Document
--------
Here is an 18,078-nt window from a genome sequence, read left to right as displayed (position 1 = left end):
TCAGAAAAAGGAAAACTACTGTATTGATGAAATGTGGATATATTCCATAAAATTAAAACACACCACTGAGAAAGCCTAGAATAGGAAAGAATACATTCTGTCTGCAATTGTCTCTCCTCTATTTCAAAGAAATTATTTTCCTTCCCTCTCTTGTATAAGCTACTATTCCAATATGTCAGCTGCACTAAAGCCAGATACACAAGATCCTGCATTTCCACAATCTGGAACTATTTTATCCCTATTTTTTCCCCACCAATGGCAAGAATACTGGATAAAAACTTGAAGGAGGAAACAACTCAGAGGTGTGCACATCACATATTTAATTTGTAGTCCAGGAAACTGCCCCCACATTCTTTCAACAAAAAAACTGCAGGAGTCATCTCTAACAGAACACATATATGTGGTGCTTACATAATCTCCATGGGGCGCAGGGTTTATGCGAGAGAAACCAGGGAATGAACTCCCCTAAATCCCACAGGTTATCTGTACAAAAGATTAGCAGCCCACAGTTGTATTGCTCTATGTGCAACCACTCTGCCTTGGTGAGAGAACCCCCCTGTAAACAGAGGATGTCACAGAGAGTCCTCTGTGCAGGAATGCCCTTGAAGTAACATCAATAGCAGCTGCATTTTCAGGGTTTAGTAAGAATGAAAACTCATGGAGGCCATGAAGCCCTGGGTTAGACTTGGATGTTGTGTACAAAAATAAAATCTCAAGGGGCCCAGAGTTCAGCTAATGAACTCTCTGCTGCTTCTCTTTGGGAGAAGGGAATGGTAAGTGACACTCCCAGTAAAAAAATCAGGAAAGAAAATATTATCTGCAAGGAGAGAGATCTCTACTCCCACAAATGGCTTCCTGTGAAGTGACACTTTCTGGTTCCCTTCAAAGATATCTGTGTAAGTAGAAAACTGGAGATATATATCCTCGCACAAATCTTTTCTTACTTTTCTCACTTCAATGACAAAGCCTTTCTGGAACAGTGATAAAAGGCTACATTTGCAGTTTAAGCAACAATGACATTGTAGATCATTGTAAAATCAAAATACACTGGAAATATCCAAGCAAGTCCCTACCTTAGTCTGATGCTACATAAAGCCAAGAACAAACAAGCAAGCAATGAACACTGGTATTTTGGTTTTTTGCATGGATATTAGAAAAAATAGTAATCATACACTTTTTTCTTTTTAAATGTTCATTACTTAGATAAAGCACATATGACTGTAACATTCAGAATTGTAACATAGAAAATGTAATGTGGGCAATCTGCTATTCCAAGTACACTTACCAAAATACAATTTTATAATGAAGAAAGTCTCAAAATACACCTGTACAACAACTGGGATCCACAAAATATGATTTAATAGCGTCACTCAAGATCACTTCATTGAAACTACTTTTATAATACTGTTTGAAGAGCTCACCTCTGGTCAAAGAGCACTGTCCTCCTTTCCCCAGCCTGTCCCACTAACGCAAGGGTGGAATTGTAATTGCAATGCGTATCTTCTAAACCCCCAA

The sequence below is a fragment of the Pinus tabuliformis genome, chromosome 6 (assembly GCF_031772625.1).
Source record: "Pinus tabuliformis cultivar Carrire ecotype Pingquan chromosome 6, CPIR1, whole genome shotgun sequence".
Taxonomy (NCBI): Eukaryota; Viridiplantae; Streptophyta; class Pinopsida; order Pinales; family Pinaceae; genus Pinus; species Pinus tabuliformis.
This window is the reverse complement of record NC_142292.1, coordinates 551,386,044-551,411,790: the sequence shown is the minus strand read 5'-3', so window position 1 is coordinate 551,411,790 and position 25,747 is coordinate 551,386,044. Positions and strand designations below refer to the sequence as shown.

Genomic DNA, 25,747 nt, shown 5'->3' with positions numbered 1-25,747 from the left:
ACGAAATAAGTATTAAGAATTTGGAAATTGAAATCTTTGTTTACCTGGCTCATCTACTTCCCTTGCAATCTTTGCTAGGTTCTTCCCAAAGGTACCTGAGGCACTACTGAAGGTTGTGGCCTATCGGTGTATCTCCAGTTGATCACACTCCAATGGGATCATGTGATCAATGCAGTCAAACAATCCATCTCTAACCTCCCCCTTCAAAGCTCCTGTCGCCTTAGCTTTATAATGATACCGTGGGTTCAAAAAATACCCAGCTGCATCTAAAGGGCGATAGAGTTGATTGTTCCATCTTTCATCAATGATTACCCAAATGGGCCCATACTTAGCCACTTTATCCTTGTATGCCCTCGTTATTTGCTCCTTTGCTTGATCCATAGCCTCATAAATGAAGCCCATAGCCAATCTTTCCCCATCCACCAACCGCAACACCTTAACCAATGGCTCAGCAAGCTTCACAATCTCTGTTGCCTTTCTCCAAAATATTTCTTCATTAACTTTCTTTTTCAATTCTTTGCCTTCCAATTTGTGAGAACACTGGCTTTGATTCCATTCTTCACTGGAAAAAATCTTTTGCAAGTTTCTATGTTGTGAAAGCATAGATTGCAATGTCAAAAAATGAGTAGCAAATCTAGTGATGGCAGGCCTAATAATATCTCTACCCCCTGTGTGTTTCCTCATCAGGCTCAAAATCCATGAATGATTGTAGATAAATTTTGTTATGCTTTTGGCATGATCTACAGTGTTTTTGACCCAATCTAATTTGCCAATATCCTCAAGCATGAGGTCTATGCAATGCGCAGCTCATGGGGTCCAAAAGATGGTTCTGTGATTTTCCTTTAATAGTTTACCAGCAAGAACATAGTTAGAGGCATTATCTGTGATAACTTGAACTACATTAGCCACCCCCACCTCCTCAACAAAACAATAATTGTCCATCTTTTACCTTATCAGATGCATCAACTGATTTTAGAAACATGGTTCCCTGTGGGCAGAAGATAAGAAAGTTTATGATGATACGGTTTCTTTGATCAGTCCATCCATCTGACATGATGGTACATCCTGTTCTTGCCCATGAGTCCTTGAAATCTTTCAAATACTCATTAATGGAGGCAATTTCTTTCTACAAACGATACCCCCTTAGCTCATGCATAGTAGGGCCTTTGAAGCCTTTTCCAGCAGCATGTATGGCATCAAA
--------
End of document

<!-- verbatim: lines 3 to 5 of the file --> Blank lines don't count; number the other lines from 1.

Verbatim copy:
The sequence below is a fragment of the Pinus tabuliformis genome, chromosome 6 (assembly GCF_031772625.1).
Source record: "Pinus tabuliformis cultivar Carrire ecotype Pingquan chromosome 6, CPIR1, whole genome shotgun sequence".
Taxonomy (NCBI): Eukaryota; Viridiplantae; Streptophyta; class Pinopsida; order Pinales; family Pinaceae; genus Pinus; species Pinus tabuliformis.